Broadway Plan

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Elevated view looking west along Broadway.

In March 2019, we launched a planning process to create a comprehensive community plan for the area within Vine Street to Clark Drive and 1st Avenue to 16th Avenue. The 30-year plan will focus on opportunities to integrate new housing, jobs, and amenities around the new Broadway Subway. This webpage provides a one-stop location where you can learn about the Broadway Plan, provide your feedback and stay up to date on engagement opportunities.



Give your feedback about the Phase 3 Refined Directions

How should Kitsilano, Fairview, and Mount Pleasant grow and change around the future Broadway Subway over the next 30 years? The Refined Directions propose how the area may evolve in the future. We'd like your feedback on:

  • 3D elements of the plan and building heights
  • Draft public realm framework
  • Housing and job estimates
  • More details on some area-wide policies like housing, jobs, transportation, community well-being, arts, culture and music, heritage and public benefits


Ways to get involved

Get the highlights


Read the detailed Refined Directions content

Complete information boards (104 pages)


Attend the open house

Drop by 511 W Broadway in person to review the materials and ask us a question.


Ask

Ask a question

Ask us in the "Questions" tab and we'll reply within 2 working days and send you an email notification.


Contact a planner

Sign up for our office hours if you have a question or comment you'd like to share with us.

Office hours (every Monday at select times)


Respond

Take the online survey

Give feedback about the policy topics and places that matter to you. Your feedback will help shape the next steps of the plan.

Take the survey


Attend a workshop

Register for a 2 hour workshop to provide your feedback about your neighbourhood, public life, or being a renter.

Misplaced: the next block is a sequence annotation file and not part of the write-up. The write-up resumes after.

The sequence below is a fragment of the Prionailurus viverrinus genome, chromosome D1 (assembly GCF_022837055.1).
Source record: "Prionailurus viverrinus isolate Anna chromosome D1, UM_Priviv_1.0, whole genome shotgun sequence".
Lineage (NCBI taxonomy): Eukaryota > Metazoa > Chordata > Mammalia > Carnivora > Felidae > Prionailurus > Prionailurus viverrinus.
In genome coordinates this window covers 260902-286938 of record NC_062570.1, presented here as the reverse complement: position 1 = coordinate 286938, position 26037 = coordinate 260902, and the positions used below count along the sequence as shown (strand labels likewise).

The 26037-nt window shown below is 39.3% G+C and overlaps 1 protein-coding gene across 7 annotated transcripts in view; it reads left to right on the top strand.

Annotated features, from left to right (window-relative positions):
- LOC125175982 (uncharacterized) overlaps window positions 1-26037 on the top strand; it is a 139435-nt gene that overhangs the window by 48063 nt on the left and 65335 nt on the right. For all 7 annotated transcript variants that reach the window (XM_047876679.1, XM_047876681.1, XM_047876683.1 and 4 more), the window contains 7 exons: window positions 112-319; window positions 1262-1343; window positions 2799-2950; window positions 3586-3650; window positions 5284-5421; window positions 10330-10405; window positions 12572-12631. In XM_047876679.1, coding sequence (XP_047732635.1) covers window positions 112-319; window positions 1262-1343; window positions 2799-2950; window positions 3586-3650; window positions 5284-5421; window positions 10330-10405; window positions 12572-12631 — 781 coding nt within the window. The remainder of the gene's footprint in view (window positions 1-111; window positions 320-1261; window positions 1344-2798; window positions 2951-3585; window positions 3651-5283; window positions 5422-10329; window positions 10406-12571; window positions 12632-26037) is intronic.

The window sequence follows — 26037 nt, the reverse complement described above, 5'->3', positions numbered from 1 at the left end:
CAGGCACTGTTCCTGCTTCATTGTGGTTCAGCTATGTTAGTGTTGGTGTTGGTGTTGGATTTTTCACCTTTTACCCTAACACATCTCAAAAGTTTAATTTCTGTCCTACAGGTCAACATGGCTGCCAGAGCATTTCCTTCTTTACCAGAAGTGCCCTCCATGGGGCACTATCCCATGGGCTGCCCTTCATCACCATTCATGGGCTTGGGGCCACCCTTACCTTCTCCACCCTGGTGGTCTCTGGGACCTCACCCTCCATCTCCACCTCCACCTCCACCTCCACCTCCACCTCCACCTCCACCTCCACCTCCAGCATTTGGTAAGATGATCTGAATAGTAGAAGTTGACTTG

In March 2019, we launched a planning process to create a comprehensive community plan for the area within Vine Street to Clark Drive and 1st Avenue to 16th Avenue. The 30-year plan will focus on opportunities to integrate new housing, jobs, and amenities around the new Broadway Subway. This webpage provides a one-stop location where you can learn about the Broadway Plan, provide your feedback and stay up to date on engagement opportunities.



Give your feedback about the Phase 3 Refined Directions

How should Kitsilano, Fairview, and Mount Pleasant grow and change around the future Broadway Subway over the next 30 years? The Refined Directions propose how the area may evolve in the future. We'd like your feedback on:

  • 3D elements of the plan and building heights
  • Draft public realm framework
  • Housing and job estimates
  • More details on some area-wide policies like housing, jobs, transportation, community well-being, arts, culture and music, heritage and public benefits


Ways to get involved

Get the highlights


Read the detailed Refined Directions content

Complete information boards (104 pages)


Attend the open house

Drop by 511 W Broadway in person to review the materials and ask us a question.


Ask

Ask a question

Ask us in the "Questions" tab and we'll reply within 2 working days and send you an email notification.


Contact a planner

Sign up for our office hours if you have a question or comment you'd like to share with us.

Office hours (every Monday at select times)


Respond

Take the online survey

Give feedback about the policy topics and places that matter to you. Your feedback will help shape the next steps of the plan.

Take the survey


Attend a workshop

Register for a 2 hour workshop to provide your feedback about your neighbourhood, public life, or being a renter.